Just over a month ago in this digest, We share some remarkable developments with Archer Aviation Inc., a designer and manufacturer of air taxi and electric vertical takeoff and landing vehicles (e-VTOL). Not only have they garnered a $142 million contract with the US Air Force, but they have also secured other private investments to grow their business.
Fast forward just over a month, and one of their main rivals Joby Aviation has announced a new Ohio manufacturing plant, commercial services plans, and a partnership with Delta Airlines. No doubt that those who are very interested in the all-electric aircraft and air taxi industry in and around Daytona Airport Ohio will be very pleased with this announcement.
For us, this marks the beginning of a strong rivalry between these companies to create the best air taxi. It is through this healthy competition that the end-user will get the very best. Given that their activities are not stymied by excessive regulations.
On Aviation™ Note: Contrary to what many might believe, it is healthy competition that leads to high-quality products and services at the lowest cost to consumers.
In this digest, we share some stories and articles on the recent announcement from Joby Aviation, giving the reader further insights into what is in store for the all-electric aircraft manufacturer.
Joby Aviation selects Dayton, Ohio for first scaled electric air taxi factory
Joby Aviation has selected Dayton, Ohio as the new site for its first scaled electric aircraft factory, with the company preparing to invest up to $500 million in the new site as it looks to start selling air taxi rides as soon as 2025.
Today’s announcement puts to rest months of speculation on the location for the site, which will reportedly provide up to 2,000 jobs. TechCrunch was the first to report that Ohio was on the company’s short-list. According to today’s announcement, state and local economic programs agreed to pony up upwards of $325 million in incentives and benefits to sweeten the deal.
“We plan to deliver up to 500 aircraft per year,” JoeBen Bevirt said in a press conference earlier today. “That’s a volume of aircraft that isn’t typical in the aviation world outside of the very biggest players, and we’re glad to have our strategic partner and investor Toyota alongside us for this important journey.”
Toyota is Joby’s largest external shareholder. Joby also has a partnership with Delta Air Lines for airline customers traveling to and from airports. Joby and Delta are looking to roll out the service in New York and Los Angeles first.
By Aria Alamalhodaei | TechCrunch
Joby Aviation to make electric, vertical take off air taxis at Dayton airport
The same Ohio river valley where the Wright brothers pioneered human flight will soon be manufacturing cutting-edge electric planes that take off and land vertically, under an agreement announced Monday between the state and Joby Aviation Inc.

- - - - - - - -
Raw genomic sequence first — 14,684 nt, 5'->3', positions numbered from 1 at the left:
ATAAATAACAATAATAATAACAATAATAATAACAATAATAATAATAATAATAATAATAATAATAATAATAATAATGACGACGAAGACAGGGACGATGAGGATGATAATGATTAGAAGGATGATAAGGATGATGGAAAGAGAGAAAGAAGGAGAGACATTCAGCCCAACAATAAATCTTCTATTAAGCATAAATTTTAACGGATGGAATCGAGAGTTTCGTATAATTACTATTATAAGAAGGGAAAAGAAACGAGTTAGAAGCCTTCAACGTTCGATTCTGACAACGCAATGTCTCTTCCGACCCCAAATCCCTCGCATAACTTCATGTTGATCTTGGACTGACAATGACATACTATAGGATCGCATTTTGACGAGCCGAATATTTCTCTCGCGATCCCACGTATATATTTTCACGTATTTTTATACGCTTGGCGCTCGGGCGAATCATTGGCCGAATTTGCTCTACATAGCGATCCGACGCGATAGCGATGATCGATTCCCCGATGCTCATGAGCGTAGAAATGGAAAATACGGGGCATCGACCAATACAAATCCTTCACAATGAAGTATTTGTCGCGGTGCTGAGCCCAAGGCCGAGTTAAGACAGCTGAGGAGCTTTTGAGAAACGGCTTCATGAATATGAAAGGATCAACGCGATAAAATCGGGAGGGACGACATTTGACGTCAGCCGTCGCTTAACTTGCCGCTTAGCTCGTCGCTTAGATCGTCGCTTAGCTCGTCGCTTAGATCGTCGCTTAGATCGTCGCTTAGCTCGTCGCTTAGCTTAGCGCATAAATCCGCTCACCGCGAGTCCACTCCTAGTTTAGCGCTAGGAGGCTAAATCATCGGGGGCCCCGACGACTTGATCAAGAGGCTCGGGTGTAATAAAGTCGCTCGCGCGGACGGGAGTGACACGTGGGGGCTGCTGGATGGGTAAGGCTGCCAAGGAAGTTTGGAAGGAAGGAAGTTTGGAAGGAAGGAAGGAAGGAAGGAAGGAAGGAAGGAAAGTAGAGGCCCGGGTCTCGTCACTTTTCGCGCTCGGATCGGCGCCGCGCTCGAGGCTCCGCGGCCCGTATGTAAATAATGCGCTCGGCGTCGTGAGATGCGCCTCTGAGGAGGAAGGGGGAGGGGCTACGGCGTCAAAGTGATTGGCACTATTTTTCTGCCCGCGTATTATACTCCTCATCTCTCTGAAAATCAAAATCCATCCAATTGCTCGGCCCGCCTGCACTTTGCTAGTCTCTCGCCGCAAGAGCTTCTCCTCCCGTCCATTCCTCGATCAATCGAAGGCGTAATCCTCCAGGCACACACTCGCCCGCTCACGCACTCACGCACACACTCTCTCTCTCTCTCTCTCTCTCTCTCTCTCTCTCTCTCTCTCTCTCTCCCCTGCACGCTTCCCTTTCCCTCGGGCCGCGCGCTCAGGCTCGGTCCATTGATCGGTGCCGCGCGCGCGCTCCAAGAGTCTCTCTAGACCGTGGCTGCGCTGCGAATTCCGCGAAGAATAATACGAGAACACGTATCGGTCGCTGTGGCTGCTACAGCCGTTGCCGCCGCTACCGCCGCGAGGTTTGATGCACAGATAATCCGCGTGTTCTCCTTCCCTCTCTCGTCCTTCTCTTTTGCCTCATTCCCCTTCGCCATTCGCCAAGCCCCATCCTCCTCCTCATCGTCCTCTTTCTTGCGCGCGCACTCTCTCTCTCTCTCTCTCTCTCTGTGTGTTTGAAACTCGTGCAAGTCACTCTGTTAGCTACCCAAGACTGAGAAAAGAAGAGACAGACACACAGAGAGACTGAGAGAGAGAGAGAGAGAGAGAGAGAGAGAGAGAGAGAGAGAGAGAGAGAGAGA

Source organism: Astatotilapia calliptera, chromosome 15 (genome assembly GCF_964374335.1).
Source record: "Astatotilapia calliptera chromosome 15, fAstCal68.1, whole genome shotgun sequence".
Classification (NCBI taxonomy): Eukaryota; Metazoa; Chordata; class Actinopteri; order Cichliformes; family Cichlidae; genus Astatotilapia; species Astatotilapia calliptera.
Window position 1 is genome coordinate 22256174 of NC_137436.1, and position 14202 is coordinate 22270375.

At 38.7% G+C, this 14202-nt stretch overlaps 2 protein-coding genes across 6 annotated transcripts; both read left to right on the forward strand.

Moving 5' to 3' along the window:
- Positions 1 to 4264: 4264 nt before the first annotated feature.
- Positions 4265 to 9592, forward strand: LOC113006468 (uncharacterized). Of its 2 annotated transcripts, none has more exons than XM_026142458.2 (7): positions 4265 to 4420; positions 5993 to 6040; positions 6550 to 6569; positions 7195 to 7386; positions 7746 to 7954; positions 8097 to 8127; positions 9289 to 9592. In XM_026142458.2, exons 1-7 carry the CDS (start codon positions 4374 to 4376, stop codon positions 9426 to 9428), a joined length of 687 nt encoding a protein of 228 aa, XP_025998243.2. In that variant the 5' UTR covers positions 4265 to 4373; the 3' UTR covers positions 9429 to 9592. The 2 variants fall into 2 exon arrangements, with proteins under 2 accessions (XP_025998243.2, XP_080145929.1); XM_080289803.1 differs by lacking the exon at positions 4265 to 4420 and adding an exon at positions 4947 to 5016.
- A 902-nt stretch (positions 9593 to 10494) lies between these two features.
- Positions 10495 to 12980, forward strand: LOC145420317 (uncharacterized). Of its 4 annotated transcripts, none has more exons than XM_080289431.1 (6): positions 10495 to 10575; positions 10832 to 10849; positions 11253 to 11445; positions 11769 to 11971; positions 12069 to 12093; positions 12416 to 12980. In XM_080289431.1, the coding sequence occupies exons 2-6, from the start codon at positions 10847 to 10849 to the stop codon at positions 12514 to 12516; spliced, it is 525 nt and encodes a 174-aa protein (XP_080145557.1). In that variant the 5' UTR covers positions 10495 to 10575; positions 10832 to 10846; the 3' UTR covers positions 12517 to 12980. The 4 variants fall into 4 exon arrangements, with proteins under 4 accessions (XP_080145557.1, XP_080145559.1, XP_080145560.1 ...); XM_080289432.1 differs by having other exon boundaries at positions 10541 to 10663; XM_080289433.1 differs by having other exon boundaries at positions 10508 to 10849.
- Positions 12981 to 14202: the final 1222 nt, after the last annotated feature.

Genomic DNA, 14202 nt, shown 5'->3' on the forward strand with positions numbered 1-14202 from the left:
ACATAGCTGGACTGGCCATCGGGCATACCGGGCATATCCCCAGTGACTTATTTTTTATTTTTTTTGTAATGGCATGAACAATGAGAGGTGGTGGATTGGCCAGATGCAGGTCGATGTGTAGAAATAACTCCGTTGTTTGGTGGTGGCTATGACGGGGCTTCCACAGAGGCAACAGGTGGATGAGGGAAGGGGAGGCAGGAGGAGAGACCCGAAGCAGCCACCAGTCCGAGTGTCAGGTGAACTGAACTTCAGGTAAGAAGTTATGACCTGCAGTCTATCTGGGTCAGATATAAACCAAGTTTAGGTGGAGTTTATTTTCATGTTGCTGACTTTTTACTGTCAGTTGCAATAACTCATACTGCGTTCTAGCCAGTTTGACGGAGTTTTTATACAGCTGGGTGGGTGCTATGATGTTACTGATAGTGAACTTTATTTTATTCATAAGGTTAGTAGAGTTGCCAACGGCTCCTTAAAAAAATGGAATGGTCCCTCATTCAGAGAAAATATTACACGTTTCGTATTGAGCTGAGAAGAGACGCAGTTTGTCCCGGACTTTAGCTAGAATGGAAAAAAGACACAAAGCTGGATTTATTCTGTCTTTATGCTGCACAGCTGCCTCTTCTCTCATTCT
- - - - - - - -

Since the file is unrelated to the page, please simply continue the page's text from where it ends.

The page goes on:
“When you’re talking about air taxis, that’s the future,” Republican Gov. Mike DeWine told The Associated Press. “We find this very, very exciting — not only for the direct jobs and indirect jobs it’s going to create, but like Intel, it’s a signal to people that Ohio is looking to the future. This is a big deal for us.”
Around the world, electric vertical takeoff and landing, or eVTOL aircraft are entering the mainstream, though questions remain about noise levels and charging demands. Still, developers say the planes are nearing the day when they will provide a wide-scale alternative to shuttle individual people or small groups from rooftops and parking garages to their destinations, while avoiding the congested thoroughfares below.
By Julie Carr Smyth | The Columbus Dispatch
Joby Aviation to build air taxi production plant in Ohio
Electric aircraft maker Joby Aviation (JOBY.N) will invest up to $500 million to build a new facility in Dayton, Ohio, where it will mass produce air taxis, it said on Monday.
The 140-acre site at Dayton International Airport is set to be the first serial production location for the company, as opposed to the prototypes built at its pilot production line in California.
Joby founder JoeBen Bevirt told Reuters that the company is “driving vigorously” to win Federal Aviation Administration certification for its electric vertical takeoff and landing (eVTOL) aircraft so that it can begin commercial passenger service in 2025.
Joby intends to begin hiring “immediately” to stand up manufacturing of aircraft components at existing buildings at the Dayton site, Bevirt said. Construction of the new production facility will begin in 2024, with operations to start in 2025.
By Valerie Insinna| Reuters
Joby Aviation CEO on new Ohio manufacturing plant, commercial service plans and Delta partnership
CNBC’s Phil LeBeau and Joby Aviation CEO JoeBen Bevirt join ‘Squawk Box’ to discuss the electric air taxi company’s plan for its first scaled aircraft production facility in Ohio, commercial service plans, and more.
By Phil LeBeau | CNBC
Note: The views and opinions expressed in the content shared in this digest are for informational purposes only, are solely those of the original content creators, and do not constitute an endorsement by or necessarily represent the views of On Aviation™ or its affiliates.
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